Benchmark: Library Metrics and Trends

Benchmark logoBenchmark is a new tool PLA will launch in fall 2021. It will provide libraries with data visualizations that allow them to compare their inputs and outputs to statistically valid peer groups and nationwide data. Peer comparisons, or benchmarking, can help libraries better understand their performance and can support everyday decision making, such as establishing baselines and identifying opportunities to improve service. 

Benchmark serves two main functions: 

  1. Survey Administration. Annual surveys on a rotating roster of topics will replace the Public Library Data Service (PLDS) surveys. The topics will include:
    1. Technology
    2. Programs & Services
    3. Library Staff & Diversity

Additional ad-hoc surveys may be administered as needed.

  1. Data Access and Visualizations that Facilitate Peer Comparison. Benchmark features a range of visualizations of IMLS Public Libraries Survey data, Census data, historic PLDS data, and new PLA survey data. The data dashboards and comparison tools are robust, interactive, and user-friendly. Each visualization includes three data points: an individual library’s data,  peer group data, and national data. 

All public libraries  will have free access to their own survey responses and select summary data in Benchmark. To access the full suite of peer data and interactive tools, libraries and other individuals or organizations interested in library data will be able to subscribe. Subscription discounts will be available to PLA organizational members and libraries that participate in Benchmark surveys. 


PLA has been investing in tools and resources (like Project Outcome and the Benchmark Briefings) that help libraries understand and use data to drive decision making. Data analysis can help libraries plan, make informed decisions, tell the story of their impact, and advocate for themselves. 

In 2018, PLA analyzed their existing data tools and discovered a notable decline in the use of the PLDS, which annually administered surveys and published the results of a rotating slate of library measures. PLA solicited feedback from subscribers and held two virtual town halls to hear how a new tool could better support their needs. Library staff reported that they wanted less redundancy in data collection, better peer comparison data, improved data training related to community indicators, and a user-friendly interface for analysis and reporting. In 2019, after much discussion, research, and planning, PLA and the Measurement, Evaluation, and Assessment Committee (MEAC) made the decision to discontinue the PLDS and invest resources in developing a tool that would better support the field.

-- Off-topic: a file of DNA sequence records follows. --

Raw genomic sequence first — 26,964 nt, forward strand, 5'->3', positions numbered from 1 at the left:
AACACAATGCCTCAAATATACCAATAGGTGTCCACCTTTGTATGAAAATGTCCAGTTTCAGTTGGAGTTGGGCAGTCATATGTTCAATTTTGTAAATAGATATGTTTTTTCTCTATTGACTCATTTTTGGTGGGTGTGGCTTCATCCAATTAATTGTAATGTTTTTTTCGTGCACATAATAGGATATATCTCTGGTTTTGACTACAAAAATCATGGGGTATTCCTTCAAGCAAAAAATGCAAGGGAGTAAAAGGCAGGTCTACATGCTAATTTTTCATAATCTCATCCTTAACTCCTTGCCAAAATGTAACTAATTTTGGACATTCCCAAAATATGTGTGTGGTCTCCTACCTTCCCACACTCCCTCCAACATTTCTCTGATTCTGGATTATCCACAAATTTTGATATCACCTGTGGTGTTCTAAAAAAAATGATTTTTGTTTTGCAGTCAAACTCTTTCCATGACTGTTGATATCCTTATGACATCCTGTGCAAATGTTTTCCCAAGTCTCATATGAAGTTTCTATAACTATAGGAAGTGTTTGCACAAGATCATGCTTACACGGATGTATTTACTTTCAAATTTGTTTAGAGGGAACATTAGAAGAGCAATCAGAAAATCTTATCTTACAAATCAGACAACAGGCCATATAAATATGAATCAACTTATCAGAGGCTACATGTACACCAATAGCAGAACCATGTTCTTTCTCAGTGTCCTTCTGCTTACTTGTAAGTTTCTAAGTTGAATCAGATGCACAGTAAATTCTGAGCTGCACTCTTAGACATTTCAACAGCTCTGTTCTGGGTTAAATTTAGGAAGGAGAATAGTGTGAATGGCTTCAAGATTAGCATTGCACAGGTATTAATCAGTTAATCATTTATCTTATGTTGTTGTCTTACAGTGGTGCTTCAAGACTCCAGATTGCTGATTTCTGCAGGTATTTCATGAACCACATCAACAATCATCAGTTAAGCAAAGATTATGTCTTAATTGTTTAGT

The result has been the development of Benchmark: Library Metrics and Trends. It is PLA’s latest investment in data resources and fills a gap in U.S. libraries’ ability to understand their own performance as it relates to their peers. In designing Benchmark, PLA:

  • Is focusing on future data collection work on new topics and trends in the field,
  • Has developed a set of library peer groups that will help libraries better understand who their peers are and what key operational data points look like for those groups, and
  • Is increasing resources and training to help library staff gain confidence in their own data skills and improve their ability to use existing tools and data sets to understand their community.

Further details and updates will be shared as the timeline for the launch of Benchmark is confirmed.

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